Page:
Filing Status

Federal income tax is a progressive tax. This means that the more money earned by taxpayers, the more income taxes taxpayers pay. Taxpayers’ filing status is crucial to figuring out their ultimate tax liability.

Filing status is tied to taxpayers’ marital status. However, filing status can depend upon when the taxpayer married, when the taxpayer’s spouse died, or who else lives in the taxpayer’s home. A mistake in determining filing status can be expensive. There are five filing statuses:

  1. Single: A taxpayer’s marital status at the end of the year applies for the entire tax year. If a taxpayer is unmarried on Dec. 31, that taxpayer generally must file as a single person for that year.
  2. Married filing jointly: If a taxpayer is married at end of the year, the taxpayer can file a joint return with his or her spouse. The taxpayer may also file under the status of married filing separately. The latter status requires preparing two 1040s (one for each spouse). Note: the 2004 tax act extended relief for many married taxpayers. Through 2010, the basic standard deduction for joint returns is twice the standard deduction. In addition, the married filing jointly 10 to15 percent rate brackets will be twice those of single filers in respective brackets. This partially alleviates the marriage penalty but does not eliminate it.
  3. Married filing separately: Married people are not absolutely required to file a joint return with their spouses. Instead, they have the option to file separate income tax returns, with each return listing that spouse’s share of the couple’s income and deductions. This can be advantageous for some couples, though most find it the least advantageous way to file. And state laws also affect the bottom line. For example, in some states, a married couple’s income is deemed by law to be split 50/50; this is true regardless of who actually earns the income. In other words, the laws of a state may make it unattractive to file separate federal returns.
  4. Qualifying widow/widower: If taxpayers’ spouses die, they may be able to continue to file under the status of married filing jointly for up to two years after the spouse’s death. The taxpayer must remain single during those two years. Additionally, the taxpayer must pay over half the cost of maintaining a home for a dependent child. After the initial two years, such taxpayers may qualify to file as head of household.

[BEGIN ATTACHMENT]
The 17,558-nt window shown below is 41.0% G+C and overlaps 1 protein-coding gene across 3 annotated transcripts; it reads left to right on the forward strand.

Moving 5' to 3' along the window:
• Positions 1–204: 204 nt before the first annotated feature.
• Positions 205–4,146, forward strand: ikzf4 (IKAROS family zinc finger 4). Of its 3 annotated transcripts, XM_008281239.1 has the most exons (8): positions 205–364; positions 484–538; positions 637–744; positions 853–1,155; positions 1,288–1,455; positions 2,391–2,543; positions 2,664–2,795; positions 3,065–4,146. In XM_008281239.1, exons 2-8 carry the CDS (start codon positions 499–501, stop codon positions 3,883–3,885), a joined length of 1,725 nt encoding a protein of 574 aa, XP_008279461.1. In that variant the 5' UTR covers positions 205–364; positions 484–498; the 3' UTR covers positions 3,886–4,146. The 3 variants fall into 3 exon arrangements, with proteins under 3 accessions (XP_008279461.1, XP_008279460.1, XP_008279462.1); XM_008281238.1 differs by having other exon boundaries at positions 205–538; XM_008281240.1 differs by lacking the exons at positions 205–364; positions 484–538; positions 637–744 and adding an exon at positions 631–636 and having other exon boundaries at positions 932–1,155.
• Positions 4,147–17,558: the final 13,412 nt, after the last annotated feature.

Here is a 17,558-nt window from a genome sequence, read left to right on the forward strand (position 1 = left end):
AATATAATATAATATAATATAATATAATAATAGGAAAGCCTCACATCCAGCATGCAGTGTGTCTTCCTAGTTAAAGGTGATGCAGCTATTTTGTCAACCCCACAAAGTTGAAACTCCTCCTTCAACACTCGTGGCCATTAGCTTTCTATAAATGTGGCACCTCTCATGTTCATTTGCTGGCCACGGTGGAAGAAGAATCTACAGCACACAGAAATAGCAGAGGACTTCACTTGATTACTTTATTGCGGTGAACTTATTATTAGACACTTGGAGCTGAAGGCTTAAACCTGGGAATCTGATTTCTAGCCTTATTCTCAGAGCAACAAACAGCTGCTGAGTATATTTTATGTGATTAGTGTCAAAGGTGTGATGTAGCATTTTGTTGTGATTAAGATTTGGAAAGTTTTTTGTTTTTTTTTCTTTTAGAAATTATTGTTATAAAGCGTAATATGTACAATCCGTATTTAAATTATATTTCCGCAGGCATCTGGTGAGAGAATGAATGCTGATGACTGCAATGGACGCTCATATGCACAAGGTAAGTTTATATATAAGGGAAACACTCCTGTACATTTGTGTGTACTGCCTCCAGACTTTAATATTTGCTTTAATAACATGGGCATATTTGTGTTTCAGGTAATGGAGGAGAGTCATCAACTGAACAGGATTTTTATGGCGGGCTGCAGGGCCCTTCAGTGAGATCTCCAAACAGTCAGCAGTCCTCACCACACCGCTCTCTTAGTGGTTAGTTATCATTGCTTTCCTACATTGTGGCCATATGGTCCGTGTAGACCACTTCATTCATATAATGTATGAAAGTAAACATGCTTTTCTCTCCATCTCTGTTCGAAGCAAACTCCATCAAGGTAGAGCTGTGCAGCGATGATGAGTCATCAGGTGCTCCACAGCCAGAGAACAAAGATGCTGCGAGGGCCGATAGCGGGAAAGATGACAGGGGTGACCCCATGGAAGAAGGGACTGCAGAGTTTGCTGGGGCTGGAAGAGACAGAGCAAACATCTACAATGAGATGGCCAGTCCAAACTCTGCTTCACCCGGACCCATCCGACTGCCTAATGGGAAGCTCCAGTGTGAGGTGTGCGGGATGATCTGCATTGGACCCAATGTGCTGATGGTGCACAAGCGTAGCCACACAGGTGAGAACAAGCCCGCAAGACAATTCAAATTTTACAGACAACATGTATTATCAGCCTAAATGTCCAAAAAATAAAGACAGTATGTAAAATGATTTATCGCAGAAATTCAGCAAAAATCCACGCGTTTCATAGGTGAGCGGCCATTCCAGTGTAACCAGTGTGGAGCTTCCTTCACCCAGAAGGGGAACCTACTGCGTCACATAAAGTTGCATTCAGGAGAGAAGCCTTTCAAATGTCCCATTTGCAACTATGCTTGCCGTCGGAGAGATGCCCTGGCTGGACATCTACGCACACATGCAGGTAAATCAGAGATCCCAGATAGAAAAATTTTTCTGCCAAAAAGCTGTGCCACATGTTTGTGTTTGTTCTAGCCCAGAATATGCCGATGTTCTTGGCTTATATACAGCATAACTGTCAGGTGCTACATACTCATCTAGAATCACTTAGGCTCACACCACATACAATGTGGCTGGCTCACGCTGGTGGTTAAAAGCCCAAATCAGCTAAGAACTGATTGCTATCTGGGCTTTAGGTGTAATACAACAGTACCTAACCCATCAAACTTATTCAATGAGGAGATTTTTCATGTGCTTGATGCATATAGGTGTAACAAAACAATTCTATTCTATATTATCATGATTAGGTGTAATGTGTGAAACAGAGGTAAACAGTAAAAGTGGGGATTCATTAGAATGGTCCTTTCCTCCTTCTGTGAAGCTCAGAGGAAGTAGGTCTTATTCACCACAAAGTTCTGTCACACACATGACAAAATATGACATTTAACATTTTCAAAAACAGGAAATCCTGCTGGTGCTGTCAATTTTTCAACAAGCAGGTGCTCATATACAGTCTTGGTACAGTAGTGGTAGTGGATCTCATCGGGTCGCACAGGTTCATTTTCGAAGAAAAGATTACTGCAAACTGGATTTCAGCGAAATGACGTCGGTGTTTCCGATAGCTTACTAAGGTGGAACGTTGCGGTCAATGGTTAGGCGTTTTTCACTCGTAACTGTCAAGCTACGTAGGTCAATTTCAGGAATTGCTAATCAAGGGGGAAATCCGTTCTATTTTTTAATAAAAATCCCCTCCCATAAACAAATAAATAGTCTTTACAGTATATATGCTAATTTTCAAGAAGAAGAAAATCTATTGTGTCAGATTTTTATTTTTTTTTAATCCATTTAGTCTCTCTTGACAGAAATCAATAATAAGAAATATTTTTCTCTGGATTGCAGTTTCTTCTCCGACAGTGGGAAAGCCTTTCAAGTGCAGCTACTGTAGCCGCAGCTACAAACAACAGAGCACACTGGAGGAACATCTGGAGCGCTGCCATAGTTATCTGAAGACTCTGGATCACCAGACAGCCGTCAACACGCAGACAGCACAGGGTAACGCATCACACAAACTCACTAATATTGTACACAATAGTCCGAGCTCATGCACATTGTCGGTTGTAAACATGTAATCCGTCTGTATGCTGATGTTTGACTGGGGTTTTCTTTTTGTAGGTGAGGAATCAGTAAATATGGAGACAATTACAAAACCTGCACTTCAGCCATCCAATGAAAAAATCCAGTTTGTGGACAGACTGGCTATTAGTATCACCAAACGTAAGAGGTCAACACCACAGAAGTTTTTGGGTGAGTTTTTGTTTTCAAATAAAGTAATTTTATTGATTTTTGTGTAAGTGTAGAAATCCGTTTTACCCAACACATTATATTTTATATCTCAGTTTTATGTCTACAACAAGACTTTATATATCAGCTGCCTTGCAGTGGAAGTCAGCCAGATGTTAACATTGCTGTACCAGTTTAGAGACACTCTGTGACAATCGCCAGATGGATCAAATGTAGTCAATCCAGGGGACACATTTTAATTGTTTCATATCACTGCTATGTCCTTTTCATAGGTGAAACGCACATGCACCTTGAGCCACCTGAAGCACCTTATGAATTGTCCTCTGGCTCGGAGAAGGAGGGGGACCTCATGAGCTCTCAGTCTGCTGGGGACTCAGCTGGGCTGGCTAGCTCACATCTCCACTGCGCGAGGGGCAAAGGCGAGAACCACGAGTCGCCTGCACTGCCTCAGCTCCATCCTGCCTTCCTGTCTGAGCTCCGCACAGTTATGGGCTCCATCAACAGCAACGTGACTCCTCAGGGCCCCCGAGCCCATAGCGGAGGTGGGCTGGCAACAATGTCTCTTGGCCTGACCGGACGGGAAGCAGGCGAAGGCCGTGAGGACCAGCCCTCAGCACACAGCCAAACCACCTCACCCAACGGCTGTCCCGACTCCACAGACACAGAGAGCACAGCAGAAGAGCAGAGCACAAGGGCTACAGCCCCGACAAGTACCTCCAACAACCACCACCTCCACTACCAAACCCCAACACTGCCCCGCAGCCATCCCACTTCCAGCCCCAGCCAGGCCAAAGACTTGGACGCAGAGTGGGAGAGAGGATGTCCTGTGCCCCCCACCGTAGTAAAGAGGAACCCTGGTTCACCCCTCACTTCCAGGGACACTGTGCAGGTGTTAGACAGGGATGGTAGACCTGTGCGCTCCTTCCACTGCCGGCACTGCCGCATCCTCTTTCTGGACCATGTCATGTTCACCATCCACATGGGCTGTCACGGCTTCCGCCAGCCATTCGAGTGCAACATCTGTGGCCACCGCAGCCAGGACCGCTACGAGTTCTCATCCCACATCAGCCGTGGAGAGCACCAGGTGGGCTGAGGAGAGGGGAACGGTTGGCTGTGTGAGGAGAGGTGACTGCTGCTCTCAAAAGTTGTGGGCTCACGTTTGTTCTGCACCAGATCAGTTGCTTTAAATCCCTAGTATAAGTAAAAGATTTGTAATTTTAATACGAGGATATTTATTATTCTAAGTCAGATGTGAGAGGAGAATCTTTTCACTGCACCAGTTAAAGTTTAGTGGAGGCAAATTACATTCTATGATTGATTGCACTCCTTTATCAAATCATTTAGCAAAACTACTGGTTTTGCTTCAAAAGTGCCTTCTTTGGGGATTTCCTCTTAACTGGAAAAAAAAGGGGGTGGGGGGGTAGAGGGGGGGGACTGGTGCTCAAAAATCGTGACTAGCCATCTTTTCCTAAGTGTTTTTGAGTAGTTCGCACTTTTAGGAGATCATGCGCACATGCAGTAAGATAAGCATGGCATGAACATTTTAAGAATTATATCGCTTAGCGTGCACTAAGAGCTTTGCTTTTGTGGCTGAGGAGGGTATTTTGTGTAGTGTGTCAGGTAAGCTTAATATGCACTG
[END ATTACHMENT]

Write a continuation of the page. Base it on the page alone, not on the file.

5. Head of household: Generally a taxpayer must be single to file as a head of household (HOH). A taxpayer who qualifies for this status is entitled to more favorable tax brackets and a more generous standard deduction. The Working Families Tax Relief Act of 2004 modified the definition of this status. The definition is detailed, but in general, a taxpayer may qualify for this filing status if the individual was unmarried on the last day of the year; file a separate return; furnished more than one-half the cost of maintaining the household during the tax year; and during the last six months of the tax year, did not have a spouse who was a member of the household. The only exception to the general rule that a taxpayer must be single to be a HOH is the “abandoned spouse rule.” A taxpayer may qualify for HOH if the individual was married at the end of the year and lived with the taxpayer’s child but apart from the person’s spouse for at least the last half of the year

In addition to federal income tax, most individuals must pay state income tax, and in some cases local income tax, depending on their place of residence. Besides the various income taxes, employers are re-quired to withhold 6.2 percent of their employees’ income for Social Security and another 1.45 percent for Medicare. Individuals with J, F, M and Q visas are exempt from Social Security and Medicare withholdings.


Inside Filing Status